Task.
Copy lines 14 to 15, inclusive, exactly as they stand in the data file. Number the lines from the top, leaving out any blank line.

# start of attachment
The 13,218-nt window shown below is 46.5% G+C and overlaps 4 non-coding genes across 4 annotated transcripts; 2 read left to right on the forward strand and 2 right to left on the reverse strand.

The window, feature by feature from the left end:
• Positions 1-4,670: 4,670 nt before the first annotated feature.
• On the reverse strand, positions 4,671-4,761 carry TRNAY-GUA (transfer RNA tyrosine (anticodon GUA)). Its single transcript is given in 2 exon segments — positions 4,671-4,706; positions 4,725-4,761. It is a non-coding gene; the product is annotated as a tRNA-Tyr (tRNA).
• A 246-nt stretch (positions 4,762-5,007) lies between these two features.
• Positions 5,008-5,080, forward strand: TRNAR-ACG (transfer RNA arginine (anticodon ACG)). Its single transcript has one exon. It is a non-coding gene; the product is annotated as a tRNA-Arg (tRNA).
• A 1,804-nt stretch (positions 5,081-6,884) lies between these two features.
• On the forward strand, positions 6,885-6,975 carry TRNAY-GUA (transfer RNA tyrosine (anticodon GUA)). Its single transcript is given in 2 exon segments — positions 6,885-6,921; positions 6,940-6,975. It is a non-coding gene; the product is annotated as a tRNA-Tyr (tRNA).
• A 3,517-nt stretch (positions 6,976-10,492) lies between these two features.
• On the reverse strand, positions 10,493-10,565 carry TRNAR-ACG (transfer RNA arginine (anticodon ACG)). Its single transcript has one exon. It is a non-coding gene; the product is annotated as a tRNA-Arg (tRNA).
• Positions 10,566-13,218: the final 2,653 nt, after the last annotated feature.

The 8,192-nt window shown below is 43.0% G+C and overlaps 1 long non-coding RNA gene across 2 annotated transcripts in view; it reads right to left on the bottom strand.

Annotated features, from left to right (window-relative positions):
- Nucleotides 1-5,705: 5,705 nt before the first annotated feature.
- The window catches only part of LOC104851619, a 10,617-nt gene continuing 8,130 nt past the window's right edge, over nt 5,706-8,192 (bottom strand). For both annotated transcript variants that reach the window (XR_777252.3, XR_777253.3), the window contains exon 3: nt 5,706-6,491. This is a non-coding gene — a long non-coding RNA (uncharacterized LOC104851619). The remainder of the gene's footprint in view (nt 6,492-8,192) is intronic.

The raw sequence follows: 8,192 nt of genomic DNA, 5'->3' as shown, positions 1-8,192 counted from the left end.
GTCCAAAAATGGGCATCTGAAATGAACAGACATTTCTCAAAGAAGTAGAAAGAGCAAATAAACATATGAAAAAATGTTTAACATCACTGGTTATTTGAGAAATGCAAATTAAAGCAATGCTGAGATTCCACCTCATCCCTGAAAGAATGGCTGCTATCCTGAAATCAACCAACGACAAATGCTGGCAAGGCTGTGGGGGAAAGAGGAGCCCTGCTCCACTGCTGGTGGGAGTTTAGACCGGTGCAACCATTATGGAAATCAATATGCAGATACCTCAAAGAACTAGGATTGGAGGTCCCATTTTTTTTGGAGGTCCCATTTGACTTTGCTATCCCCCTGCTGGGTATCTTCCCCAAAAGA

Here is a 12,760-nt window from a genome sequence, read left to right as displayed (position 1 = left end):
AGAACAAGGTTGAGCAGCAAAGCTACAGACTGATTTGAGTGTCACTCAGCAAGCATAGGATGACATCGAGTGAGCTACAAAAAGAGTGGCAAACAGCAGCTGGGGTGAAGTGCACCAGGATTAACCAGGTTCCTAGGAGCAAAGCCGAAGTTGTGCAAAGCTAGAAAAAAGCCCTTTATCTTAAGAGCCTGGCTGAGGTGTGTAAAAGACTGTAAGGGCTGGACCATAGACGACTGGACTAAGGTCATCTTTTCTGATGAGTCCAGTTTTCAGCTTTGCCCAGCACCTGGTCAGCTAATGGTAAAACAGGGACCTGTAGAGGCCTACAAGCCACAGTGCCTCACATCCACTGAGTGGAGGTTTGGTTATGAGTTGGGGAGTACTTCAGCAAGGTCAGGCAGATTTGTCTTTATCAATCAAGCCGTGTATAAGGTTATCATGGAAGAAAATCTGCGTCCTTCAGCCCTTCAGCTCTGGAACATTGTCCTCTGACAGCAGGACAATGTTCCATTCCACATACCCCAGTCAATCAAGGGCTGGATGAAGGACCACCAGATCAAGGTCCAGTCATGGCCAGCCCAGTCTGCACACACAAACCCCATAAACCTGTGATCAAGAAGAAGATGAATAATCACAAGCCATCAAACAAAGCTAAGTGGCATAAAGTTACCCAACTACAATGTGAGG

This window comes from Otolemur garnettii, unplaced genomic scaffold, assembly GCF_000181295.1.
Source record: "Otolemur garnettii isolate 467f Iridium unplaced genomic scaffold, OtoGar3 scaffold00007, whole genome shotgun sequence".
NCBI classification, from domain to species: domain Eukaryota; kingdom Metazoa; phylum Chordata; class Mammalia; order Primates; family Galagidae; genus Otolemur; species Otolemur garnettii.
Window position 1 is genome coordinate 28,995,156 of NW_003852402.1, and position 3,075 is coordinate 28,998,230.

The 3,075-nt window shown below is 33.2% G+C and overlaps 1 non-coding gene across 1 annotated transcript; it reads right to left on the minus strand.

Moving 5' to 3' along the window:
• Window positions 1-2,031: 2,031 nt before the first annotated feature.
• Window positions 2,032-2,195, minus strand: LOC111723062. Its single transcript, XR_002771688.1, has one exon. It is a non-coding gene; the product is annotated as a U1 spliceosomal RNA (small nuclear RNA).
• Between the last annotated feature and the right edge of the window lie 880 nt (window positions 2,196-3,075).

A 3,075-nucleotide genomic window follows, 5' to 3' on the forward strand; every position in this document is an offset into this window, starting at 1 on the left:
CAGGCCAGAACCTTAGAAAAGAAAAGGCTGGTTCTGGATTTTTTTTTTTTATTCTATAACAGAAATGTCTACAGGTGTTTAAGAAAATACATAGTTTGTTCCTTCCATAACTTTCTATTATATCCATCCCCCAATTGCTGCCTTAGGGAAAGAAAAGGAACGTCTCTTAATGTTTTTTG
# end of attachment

- Nucleotides 1-5,705: 5,705 nt before the first annotated feature.
- The window catches only part of LOC104851619, a 10,617-nt gene continuing 8,130 nt past the window's right edge, over nt 5,706-8,192 (bottom strand). For both annotated transcript variants that reach the window (XR_777252.3, XR_777253.3), the window contains exon 3: nt 5,706-6,491. This is a non-coding gene — a long non-coding RNA (uncharacterized LOC104851619). The remainder of the gene's footprint in view (nt 6,492-8,192) is intronic.